Tag Archives: Chinese New Year 2014

Winter sunrise

John Martin, Thomas Bewick and Chinese brush paintings

We are fortunate in North East England to have a wealth of wonderful art galleries and museums to feed our cultural souls. On a recent town trip we enjoyed some new artworks and some old favourites.

Our first stop was an exhibition of Chinese brush paintings in the Newcastle City Library. This was part of the city’s celebrations for Chinese New Year – The Year of the Horse. The paintings in this exhibition were the work of members of the Northern Chinese Brush Painters’ Society. Chinese brush painting is a very distinct style of painting, often featuring flowers and animals associated with China, as well as classical images of Chinese figures.

Viewing Chinese Brush Painting Exhibition at City Library
Viewing Chinese Brush Painting Exhibition at City Library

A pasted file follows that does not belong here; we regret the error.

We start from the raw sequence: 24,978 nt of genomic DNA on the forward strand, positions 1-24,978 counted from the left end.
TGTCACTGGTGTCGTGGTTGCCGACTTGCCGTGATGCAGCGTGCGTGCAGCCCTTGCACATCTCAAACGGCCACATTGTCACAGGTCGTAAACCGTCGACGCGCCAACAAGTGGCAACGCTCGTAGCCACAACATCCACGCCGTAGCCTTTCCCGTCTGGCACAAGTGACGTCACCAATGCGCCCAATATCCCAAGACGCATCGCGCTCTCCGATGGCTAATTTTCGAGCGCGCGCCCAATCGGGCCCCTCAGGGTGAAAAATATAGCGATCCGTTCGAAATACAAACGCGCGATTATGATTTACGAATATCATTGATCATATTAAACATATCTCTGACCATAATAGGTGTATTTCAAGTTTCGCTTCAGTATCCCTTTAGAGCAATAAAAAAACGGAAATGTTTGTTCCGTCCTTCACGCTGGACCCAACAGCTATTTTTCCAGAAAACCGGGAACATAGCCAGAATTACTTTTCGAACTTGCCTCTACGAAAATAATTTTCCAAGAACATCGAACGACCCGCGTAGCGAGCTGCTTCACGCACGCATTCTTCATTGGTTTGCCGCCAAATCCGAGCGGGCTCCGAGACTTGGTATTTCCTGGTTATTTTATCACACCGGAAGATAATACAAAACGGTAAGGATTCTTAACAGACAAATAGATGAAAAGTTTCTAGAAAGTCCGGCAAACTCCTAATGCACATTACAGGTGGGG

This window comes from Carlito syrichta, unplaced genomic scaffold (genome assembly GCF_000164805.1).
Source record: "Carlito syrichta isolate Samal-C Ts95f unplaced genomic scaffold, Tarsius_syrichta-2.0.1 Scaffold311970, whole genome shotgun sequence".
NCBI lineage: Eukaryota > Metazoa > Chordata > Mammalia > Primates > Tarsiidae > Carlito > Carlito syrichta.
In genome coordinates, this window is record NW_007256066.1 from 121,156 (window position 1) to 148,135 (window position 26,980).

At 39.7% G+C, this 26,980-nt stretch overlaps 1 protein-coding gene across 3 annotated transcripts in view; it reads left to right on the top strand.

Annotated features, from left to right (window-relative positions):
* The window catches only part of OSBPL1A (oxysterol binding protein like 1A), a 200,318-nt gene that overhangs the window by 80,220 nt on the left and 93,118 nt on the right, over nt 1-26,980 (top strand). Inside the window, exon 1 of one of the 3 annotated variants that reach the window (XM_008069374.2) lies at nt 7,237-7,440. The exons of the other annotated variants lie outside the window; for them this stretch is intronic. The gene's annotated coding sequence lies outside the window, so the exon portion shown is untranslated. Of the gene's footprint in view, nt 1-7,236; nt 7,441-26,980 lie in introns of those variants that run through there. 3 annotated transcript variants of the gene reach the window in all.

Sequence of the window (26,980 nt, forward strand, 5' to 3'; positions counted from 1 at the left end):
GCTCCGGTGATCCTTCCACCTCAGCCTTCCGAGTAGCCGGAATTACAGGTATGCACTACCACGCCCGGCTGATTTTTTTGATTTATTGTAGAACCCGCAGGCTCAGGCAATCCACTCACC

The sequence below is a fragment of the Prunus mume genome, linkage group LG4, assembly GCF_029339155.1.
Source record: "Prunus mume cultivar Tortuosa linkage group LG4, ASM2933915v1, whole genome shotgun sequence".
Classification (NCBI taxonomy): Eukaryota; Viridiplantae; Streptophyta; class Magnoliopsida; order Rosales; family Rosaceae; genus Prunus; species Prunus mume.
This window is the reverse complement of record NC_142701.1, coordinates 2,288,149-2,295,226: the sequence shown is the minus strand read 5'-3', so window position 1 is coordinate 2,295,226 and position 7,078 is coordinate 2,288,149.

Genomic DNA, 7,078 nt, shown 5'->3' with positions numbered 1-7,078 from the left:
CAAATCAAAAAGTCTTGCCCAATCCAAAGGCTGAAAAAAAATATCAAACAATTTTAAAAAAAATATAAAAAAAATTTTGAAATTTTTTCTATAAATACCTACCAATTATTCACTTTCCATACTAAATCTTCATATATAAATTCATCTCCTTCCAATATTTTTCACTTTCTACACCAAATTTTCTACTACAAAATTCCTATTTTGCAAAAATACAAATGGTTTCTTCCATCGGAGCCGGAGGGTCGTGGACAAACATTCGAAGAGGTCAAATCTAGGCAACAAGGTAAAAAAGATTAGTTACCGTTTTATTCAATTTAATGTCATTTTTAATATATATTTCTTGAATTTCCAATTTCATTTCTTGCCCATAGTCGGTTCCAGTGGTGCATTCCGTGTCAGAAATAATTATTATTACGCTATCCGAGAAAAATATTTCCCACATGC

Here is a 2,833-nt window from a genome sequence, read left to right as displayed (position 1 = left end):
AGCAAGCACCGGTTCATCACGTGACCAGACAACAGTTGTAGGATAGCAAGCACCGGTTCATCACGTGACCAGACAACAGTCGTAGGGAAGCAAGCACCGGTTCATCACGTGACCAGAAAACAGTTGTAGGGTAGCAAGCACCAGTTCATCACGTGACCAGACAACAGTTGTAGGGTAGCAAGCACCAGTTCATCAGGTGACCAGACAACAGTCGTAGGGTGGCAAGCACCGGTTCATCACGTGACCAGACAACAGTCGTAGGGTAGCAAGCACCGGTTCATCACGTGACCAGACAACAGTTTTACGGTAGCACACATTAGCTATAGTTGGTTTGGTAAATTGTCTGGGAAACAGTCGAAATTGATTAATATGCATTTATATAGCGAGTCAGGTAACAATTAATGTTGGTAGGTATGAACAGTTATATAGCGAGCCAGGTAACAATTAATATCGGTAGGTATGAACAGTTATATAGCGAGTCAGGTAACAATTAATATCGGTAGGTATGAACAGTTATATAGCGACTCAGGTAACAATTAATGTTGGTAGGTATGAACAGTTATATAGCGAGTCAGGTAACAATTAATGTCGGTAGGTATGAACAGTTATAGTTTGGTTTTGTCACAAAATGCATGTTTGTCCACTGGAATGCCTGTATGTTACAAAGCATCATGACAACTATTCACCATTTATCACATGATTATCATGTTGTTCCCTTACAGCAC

We like to take our time when we’re exploring an exhibition and really absorb the feelings different works evoke. Having visited previous exhibitions of Chinese brush painting we were ready to appreciate the skillful brushwork that goes into this style of painting and the artists of the Chinese Brush Painters’ Society really are very accomplished. The exhibition was a visual treat. There were wild birds, cockerels, peonies, roses, landscapes, waterfalls, a tiger (a favourite with our boys), and of course, a horse – all beautifully represented in Chinese brush work.

Our second stop was the 18th and 19th Century Paintings on the first floor of the Laing Art Gallery which is conveniently just across the road from the library. The Laing is one of our regular haunts so our boys are very familiar with many of the works in this part of the gallery. They feel at home here and happily wander off to study the various paintings. In this gallery we have works by John Martin, Thomas Gainsborough, Joshua Reynolds, William Holman Hunt and, one of my favourites, Laura Knight, among others. Then after we’ve wandered we meet up at particular family favourites and talk about something that has caught our eye.